Title: Ariadne Auf Naxos (Blu-Ray)
Composer: Richard Strauss
Artist: Michael Volle, Michelle Breedt, Roberto Sacca, Elena Mosuc, Emily Magee, Gabriel Bermudez, Orchestra of the Zurich Opera House, Christoph Von Dohnanyi (conductor), Claus Guth (director), Christian Schmidt (design)
Set and Costumes Design by Christian Schmidt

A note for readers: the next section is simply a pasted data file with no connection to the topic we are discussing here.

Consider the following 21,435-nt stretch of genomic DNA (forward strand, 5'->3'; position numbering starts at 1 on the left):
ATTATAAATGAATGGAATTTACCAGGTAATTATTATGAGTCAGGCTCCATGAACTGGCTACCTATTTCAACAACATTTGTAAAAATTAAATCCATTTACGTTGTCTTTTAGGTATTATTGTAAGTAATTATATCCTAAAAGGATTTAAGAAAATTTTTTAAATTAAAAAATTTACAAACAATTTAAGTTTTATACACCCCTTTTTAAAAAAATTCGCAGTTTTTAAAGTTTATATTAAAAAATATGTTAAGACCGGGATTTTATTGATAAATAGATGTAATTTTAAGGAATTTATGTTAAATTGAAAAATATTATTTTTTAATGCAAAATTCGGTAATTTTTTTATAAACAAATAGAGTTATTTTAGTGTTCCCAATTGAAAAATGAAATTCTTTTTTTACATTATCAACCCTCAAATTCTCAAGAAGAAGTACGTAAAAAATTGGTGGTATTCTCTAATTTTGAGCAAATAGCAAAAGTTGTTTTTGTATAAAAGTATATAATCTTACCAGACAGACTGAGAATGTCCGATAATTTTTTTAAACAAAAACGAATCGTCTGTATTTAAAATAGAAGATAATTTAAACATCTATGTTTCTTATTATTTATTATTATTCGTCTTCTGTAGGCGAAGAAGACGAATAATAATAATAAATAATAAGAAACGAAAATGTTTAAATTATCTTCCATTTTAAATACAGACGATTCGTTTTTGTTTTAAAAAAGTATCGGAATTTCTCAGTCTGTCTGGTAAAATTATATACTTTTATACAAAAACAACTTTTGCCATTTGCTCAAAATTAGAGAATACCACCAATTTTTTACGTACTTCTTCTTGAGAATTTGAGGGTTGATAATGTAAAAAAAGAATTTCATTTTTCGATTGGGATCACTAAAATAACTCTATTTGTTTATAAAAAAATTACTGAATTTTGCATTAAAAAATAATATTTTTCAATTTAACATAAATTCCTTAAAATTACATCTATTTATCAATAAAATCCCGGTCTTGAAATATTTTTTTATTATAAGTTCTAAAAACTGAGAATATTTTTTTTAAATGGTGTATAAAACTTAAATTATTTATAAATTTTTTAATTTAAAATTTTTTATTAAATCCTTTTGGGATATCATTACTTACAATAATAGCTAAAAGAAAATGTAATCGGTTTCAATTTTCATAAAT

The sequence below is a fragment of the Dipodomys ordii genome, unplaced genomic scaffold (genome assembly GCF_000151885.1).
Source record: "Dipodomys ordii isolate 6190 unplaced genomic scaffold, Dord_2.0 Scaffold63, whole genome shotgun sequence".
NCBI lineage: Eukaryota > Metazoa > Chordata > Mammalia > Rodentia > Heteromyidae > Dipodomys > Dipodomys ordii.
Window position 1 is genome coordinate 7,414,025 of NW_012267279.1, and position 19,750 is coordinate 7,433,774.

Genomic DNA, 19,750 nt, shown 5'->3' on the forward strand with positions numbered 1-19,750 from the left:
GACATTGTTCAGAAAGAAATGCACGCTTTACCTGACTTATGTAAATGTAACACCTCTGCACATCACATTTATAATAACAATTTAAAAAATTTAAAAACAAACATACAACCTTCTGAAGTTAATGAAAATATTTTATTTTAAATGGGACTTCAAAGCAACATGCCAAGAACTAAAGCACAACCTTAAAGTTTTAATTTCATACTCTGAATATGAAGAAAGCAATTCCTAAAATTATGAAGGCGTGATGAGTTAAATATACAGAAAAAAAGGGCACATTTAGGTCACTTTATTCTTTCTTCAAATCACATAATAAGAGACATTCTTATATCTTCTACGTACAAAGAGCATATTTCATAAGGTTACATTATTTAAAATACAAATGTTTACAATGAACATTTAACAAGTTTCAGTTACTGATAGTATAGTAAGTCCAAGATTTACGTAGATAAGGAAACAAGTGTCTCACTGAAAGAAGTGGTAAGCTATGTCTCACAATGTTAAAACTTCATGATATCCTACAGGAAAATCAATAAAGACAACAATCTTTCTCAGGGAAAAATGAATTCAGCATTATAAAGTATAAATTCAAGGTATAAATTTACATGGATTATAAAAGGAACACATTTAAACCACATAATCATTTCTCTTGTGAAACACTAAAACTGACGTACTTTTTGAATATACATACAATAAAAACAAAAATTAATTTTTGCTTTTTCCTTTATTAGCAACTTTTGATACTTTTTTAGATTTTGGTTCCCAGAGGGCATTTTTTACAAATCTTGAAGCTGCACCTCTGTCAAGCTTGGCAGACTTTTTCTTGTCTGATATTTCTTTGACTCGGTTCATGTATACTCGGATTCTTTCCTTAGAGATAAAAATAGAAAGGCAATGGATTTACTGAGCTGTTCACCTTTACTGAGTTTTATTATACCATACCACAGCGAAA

In a series of groundbreaking productions from Opera Zurich, TDK presents a production of Ariadne auf Naxos, one of many beautifully crafted operas created by Richard Strauss and his librettist Hugo von Hofmannsthal. In the compelling production recorded on this Blu-Ray, Christoph von Dohnány leads a particularly strong cast of singer-actors in a thrilling interpretation of the work. Ariadne is sung by the American soprano Emily Magee, who has received worldwide praise for her performances in works by both Wagner and Strauss. The German-born Italian tenor Roberto Saccà, who is now regarded as one of the leading lyric tenors of his generation, takes the part of Bacchus Both made their role débuts under Christoph von Dohnányi's subtle yet sensual leadership, and both were acclaimed for their vocal radiance, subtle handling of the text and the care that they lavished on the technical aspects of their parts. Exploring the essence of the piece, the director Claus Guth and his designer Christian Schmidt worked with the binary opposites that are posited on every level of the work and that seem to be so clear-cut: on the one hand, there is the reality of the prologue and, on the other, the artifi ciality of the opera. In this production, curtains symbolizing the theatre provide the mere undecorated space within which the prologue is acted out. The protagonists are in a state of suspension, not yet having laid aside their old personalities and not yet having assumed the new roles assigned to them. Conversely, the artistic character of the opera itself is explored, revealing within this uniquely artifi cial construct the most profound of human truths, that the antinomies of life and art, being and appearance, fi delity and infi delity, deathly paralysis and living transformation are artificial and are in fact more interconnected than they seem. An entertaining and intelligently crafted production of one of the key operas exploring the intertextuality that occurs between “real life” and what today would be called “virtual reality”.